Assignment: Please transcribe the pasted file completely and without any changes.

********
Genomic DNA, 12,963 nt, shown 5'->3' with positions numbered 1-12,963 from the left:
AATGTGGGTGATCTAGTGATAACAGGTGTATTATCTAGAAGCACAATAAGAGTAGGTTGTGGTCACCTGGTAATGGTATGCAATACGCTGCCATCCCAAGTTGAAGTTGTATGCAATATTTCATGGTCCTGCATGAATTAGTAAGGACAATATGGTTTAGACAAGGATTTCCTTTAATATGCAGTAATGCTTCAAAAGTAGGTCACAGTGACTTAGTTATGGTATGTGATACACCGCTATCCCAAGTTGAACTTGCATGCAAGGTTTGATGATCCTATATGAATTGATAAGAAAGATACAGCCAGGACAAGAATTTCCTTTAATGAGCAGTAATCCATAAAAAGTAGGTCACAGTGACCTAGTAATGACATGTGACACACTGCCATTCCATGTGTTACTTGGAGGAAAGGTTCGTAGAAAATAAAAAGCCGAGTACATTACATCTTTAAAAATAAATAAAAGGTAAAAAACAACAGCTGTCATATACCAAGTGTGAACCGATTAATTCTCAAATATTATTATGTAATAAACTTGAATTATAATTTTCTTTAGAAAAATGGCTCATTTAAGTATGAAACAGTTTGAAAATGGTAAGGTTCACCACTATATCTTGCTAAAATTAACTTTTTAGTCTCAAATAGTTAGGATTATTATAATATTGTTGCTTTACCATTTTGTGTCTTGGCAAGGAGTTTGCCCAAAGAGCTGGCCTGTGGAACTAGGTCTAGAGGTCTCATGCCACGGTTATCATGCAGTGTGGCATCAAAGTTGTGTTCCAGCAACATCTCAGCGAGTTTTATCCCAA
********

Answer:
Genomic DNA, 12,963 nt, shown 5'->3' with positions numbered 1-12,963 from the left:
AATGTGGGTGATCTAGTGATAACAGGTGTATTATCTAGAAGCACAATAAGAGTAGGTTGTGGTCACCTGGTAATGGTATGCAATACGCTGCCATCCCAAGTTGAAGTTGTATGCAATATTTCATGGTCCTGCATGAATTAGTAAGGACAATATGGTTTAGACAAGGATTTCCTTTAATATGCAGTAATGCTTCAAAAGTAGGTCACAGTGACTTAGTTATGGTATGTGATACACCGCTATCCCAAGTTGAACTTGCATGCAAGGTTTGATGATCCTATATGAATTGATAAGAAAGATACAGCCAGGACAAGAATTTCCTTTAATGAGCAGTAATCCATAAAAAGTAGGTCACAGTGACCTAGTAATGACATGTGACACACTGCCATTCCATGTGTTACTTGGAGGAAAGGTTCGTAGAAAATAAAAAGCCGAGTACATTACATCTTTAAAAATAAATAAAAGGTAAAAAACAACAGCTGTCATATACCAAGTGTGAACCGATTAATTCTCAAATATTATTATGTAATAAACTTGAATTATAATTTTCTTTAGAAAAATGGCTCATTTAAGTATGAAACAGTTTGAAAATGGTAAGGTTCACCACTATATCTTGCTAAAATTAACTTTTTAGTCTCAAATAGTTAGGATTATTATAATATTGTTGCTTTACCATTTTGTGTCTTGGCAAGGAGTTTGCCCAAAGAGCTGGCCTGTGGAACTAGGTCTAGAGGTCTCATGCCACGGTTATCATGCAGTGTGGCATCAAAGTTGTGTTCCAGCAACATCTCAGCGAGTTTTATCCCAA